1

I have just bought a house that had a continuous engineered oak flooring downstairs. There was an obvious buckle in the floor in the hall, at the centre of the house that we were told by surveyor/builder was due to poor fitting as expansion gaps had not been left between rooms.

enter image description here

This made sense as the position of the buckle was the juncture of flooring that spanned the entire length and width of the house (see attached plan).

enter image description here

Yesterday, our flooring fitter removed the engineered flooring in the hall to discover that the buckle was caused by what appears to be oak parquet flooring that was water damaged. In fact, there was a puddle of water on top of the parquet flooring where the buckle was.

enter image description here

We removed all the parquet flooring, and although one plank in the region of the buckle was slightly damp, with some sort of green moss growing on it, the rest of the planks were quite dry, with signs of having been previously water damaged. The concrete underneath the parquet flooring was bone dry, and the batons it attached to showed no signs of significant rot.

enter image description here

Currently our best guess is that condensation has caused this problem, however no one can explain what caused it. Currently, we are thinking our best course of action would be to fit ply in the void left by the parquet flooring to bring up the floor level, so the engineered floor can be re-layed. If, however, we did this, wouldn't we have the same condensation problem? assuming that was the cause.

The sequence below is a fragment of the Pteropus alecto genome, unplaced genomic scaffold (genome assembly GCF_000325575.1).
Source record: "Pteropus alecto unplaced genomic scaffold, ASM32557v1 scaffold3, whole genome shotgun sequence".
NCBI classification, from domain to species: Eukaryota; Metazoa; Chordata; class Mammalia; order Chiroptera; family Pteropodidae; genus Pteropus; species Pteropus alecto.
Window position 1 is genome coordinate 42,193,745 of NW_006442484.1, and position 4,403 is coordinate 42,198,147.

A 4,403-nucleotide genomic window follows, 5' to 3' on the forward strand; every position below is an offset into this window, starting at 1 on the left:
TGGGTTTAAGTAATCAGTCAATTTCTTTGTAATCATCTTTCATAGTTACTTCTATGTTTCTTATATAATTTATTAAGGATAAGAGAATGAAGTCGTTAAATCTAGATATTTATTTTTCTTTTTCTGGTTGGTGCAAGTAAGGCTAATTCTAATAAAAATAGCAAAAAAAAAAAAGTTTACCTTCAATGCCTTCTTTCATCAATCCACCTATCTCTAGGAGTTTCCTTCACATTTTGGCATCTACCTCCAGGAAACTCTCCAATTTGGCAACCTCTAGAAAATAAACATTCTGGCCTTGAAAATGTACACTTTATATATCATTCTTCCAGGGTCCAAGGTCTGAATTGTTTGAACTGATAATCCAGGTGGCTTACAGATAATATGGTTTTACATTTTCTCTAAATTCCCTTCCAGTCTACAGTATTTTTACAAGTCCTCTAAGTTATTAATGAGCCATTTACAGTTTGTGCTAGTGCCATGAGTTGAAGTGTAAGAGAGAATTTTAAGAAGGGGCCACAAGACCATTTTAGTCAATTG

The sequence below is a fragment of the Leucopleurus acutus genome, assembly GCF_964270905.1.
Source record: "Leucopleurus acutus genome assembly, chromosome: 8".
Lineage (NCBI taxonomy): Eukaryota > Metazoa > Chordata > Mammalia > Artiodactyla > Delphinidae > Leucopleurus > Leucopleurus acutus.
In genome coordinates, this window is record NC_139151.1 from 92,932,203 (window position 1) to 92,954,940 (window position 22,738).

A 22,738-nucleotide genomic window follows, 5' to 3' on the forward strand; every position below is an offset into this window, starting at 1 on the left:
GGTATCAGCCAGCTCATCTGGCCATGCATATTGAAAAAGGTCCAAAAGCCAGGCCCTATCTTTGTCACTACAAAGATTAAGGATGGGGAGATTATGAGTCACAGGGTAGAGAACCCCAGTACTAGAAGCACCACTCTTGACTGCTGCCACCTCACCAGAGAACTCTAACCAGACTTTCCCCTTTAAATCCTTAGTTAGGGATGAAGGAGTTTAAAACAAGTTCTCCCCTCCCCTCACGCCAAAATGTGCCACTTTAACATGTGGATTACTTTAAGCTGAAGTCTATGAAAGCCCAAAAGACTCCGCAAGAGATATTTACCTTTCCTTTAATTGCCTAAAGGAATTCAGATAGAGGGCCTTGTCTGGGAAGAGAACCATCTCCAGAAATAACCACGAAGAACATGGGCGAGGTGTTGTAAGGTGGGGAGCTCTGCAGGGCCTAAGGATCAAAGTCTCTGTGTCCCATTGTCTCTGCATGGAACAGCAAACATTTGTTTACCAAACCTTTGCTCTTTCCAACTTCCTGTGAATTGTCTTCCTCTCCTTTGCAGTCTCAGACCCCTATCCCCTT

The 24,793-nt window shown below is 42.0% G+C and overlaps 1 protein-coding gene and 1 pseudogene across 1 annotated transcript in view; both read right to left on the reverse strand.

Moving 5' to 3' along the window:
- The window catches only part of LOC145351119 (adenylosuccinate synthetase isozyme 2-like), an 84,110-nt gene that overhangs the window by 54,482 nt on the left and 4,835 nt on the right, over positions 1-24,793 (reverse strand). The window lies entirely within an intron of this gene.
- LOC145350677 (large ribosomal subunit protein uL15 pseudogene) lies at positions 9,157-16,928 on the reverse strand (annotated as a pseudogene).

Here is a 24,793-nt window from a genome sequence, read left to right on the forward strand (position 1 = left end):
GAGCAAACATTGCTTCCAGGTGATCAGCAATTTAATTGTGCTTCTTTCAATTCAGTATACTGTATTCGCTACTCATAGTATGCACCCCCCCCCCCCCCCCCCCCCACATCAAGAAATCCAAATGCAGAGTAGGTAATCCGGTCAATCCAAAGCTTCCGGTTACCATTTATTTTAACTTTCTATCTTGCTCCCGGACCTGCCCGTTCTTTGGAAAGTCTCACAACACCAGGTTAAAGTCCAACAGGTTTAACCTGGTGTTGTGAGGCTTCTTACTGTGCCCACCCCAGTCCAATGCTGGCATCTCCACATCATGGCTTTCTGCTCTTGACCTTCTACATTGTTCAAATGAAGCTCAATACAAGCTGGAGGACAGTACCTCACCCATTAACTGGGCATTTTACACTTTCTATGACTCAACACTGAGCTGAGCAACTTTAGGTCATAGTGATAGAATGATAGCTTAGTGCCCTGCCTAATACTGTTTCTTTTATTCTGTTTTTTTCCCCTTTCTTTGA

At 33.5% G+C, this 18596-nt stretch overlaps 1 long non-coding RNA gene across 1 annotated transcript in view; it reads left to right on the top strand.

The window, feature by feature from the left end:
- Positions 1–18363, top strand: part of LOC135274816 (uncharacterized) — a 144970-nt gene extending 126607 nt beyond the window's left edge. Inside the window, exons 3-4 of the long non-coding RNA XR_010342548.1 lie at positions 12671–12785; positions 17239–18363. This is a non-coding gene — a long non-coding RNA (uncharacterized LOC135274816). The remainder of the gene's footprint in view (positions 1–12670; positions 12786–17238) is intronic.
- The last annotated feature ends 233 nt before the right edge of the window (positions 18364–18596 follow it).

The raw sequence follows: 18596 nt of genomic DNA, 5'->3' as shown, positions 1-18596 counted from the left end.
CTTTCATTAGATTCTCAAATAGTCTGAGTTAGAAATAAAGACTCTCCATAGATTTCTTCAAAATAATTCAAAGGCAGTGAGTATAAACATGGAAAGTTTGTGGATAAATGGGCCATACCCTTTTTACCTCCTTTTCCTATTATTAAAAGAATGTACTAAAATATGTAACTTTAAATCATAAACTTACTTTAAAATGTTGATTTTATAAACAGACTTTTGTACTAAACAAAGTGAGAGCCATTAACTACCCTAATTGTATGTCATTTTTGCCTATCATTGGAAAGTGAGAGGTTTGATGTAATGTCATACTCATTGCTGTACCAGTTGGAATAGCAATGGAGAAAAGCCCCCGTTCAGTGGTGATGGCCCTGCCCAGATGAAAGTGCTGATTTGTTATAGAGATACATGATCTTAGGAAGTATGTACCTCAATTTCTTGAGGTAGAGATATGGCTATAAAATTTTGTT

This has got all our professionals stumped, so I was looking for some guidance please.

Thanks

  • 1
    Despite the concrete appearing dry, concrete is porous. It's entirely possible water came up through the foundation, soaked the boards, and then retreated enough to make the concrete appear dry. If I were you, I'd want to rule out an issue below the foundation (i.e. leaking pipe). Might be worth consulting a foundation specialist and/or plumber. – Machavity Dec 14 '16 at 13:32
  • 1
    Not necessarily. Wood rots when it's constantly wet. If you've got a cycle of lots of wet, followed by a period of dry, the wood won't rot. And they won't buckle because they have room to expand (while your laminate does not). It does require that the concrete dry as well, but that's what you've described. I wouldn't guess concrete as a first source (this would be very odd as concrete that gets wet tends to stay wet) but there's no other obvious sources that could put down that much water and not leave any clues – Machavity Dec 14 '16 at 13:48
  • 2
    In the diagram the bulge is close to a bathroom. If the original flooring was laid tight and a leak in the bathroom caused the floor to buckle it may not have returned to the original position even after drying out. I would doubt it was the heaters because your moisture content is low and the pipes don't appear to have been worked on but with a tightly laid floor if there is a relief valve this could have also been a cause. – Ed Beal Dec 14 '16 at 15:11
  • 1
    My first reaction was the same as macavity...concrete basement floors are often wet due to ground water seeping in or condensation (being cold). However...it does appear that the water was actually "in the middle" layer...and not necessarily coming from the concrete. It could be something as odd water following a very particular course down the side of the tub during showers and managing to find it's way in between those two particular layers of flooring. (I mention this as I had a similar issue once where water would leak...but only when one particular user used the shower.) – DA01 Dec 14 '16 at 20:44
  • 2
    ...ultimately, i think you need to rule out internal water sources...namely that radiator and bathroom. I'd lay down butcher paper around the area for a few weeks and see if it takes on water at any point. You can then hopefully figure out where the moisture is coming from (bath, heater, concrete, etc...) – DA01 Dec 14 '16 at 20:46

Your Answer

By clicking “Post Your Answer”, you agree to our terms of service, privacy policy and cookie policy

Browse other questions tagged or ask your own question.